Dave Oakes previews this Saturday's British Super-Middleweight Title clash between James DeGale and George Groves.
After a build-up that’s been a constant pain in the ears, the boxing fraternity can now look forward to the much anticipated grudge match between James DeGale and George Groves, which takes place at the O2 Arena this Saturday.
There’s been a simmering feud between DeGale and Groves since their amateur days together at Dale Youth in north London. The gym mates, whilst never being friendly, were always cordial towards one another, that was until the day they met in the regional final of the ABA’s.
After a close fought four rounder it was Groves who was awarded the decision, much to the dismay of DeGale. The result soured an already fragile relationship and the pair would hardly speak to one another from that day onwards. Groves went on to claim the ABA title that year (DeGale had won the title the previous two years), whilst DeGale went on to Olympic glory.
DeGale says Groves is jealous of his Olympic success and claims he’s bitter, even though it’s DeGale who has come across that way in the press conferences and interviews he’s done prior to the fight. Groves has been calm and composed for the most part, whereas DeGale has come across like a spoiled child that’s dropped his lolly onto a dirty floor.
The needle between the pair is for real, there’s no doubt about that, but one gets the feeling it’s DeGale who has the most hatred bubbling away inside him – something that can be a positive or a negative depending on how he uses that emotion.
DeGale rightly starts the fight as the odds on favourite, the manner of his win over Paul Smith proving his worth to the few remaining cynics. Smith is a top championship level fighter and the way DeGale slowly dismantled him showed what a precocious talent he is. It’s even more impressive when you take into consideration DeGale was fighting in front of Smith’s raucous Scouse army at the Echo Arena.
Whilst DeGale flourished in his biggest test, Groves struggled in his – having to get off the floor to stop Kenny Anderson. The ease in which Anderson caught Groves clean must be a worry for Groves’ trainer Adam Booth. Groves’ defence had always been his weakness but the way he was pulling his head back and moving back in straight lines was appalling and something he must rectify if he’s to progress beyond domestic level.
Long time readers will be aware of how highly I rate Anderson - problems outside of the ring combined with inactivity have blighted a once promising career - so it must be said that Groves deserves credit for coming back to stop the capable Scot, who was tiring badly after four rounds.
The positive from the Anderson fight was that it showed Groves has the heart to dig deep when needed to, DeGale hasn’t needed to show those qualities yet, something Groves will be hoping to change on Saturday.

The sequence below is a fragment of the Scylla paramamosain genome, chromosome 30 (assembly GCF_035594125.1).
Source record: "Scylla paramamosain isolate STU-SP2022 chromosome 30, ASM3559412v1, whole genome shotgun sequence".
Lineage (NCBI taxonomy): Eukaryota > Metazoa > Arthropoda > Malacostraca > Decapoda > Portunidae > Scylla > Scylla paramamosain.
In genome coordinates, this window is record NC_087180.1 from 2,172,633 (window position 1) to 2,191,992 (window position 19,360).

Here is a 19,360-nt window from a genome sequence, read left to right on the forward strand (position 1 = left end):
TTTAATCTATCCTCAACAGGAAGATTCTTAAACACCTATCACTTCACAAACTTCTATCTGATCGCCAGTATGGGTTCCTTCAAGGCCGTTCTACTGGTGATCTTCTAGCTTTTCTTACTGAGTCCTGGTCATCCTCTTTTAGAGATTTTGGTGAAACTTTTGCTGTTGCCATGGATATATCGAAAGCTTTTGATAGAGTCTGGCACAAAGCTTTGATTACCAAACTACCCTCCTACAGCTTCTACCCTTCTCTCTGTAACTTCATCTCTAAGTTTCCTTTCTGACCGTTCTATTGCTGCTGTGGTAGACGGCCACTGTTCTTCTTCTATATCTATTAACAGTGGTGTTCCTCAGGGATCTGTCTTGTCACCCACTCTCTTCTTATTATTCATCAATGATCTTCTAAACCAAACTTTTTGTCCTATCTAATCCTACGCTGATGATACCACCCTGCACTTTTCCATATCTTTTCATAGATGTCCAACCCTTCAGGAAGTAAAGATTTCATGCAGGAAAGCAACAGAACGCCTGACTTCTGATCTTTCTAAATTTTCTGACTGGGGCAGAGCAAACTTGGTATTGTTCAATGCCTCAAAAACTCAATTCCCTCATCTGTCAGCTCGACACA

Groves can be overly cautious at times, he likes to faint, faint, and faint again before letting his hands go – he’s very much a product of Adam Booth, the similarities between his style and that of David Haye are evident. He doesn’t hit as hard as Haye, but he certainly hits hard enough to hurt most boxers, DeGale included, at super-middle.
His style is great when everything’s flowing nicely for him, as was witnessed against Charles Adamu, but it’s not so effective when he’s put on the back foot. He looks untidy and easy to hit when under pressure - the way he carries his lead hand so low may look pretty to the uneducated but it’s asking for trouble, there aren’t many boxers who’ve been able to get away with it, apart from a handful of Ingle boxers.
DeGale may be brash, his behaviour in the build-up doing him no favours with many observers, but he really does look an exceptional talent. His foot speed, quick combinations and slick defence are a pleasure to watch, and whilst he isn’t a massive puncher, he hits hard enough to gain the respect of his opponents. The fact he’s a southpaw supplements those qualities and makes him even harder to contend with.
I feel the biggest danger for DeGale will be his own approach to the fight; he can’t allow his emotions to get the better of him. He could find himself in trouble if he loses his composure and goes in swinging early on; Groves is sharp enough to take advantage of any rash attacks and hits hard enough to take DeGale out.
I believe Groves will try to be aggressive early, although his propensity for waiting for openings may lead it to being a cat and mouse affair rather than a toe-to-toe battle. Unless Groves lands something spectacular early on, I can’t see him beating DeGale, whose speed and skills should prove too much for his rival to cope with.
As long as DeGale keeps a calm head, he should overwhelm a brave but outgunned Groves by the eighth round.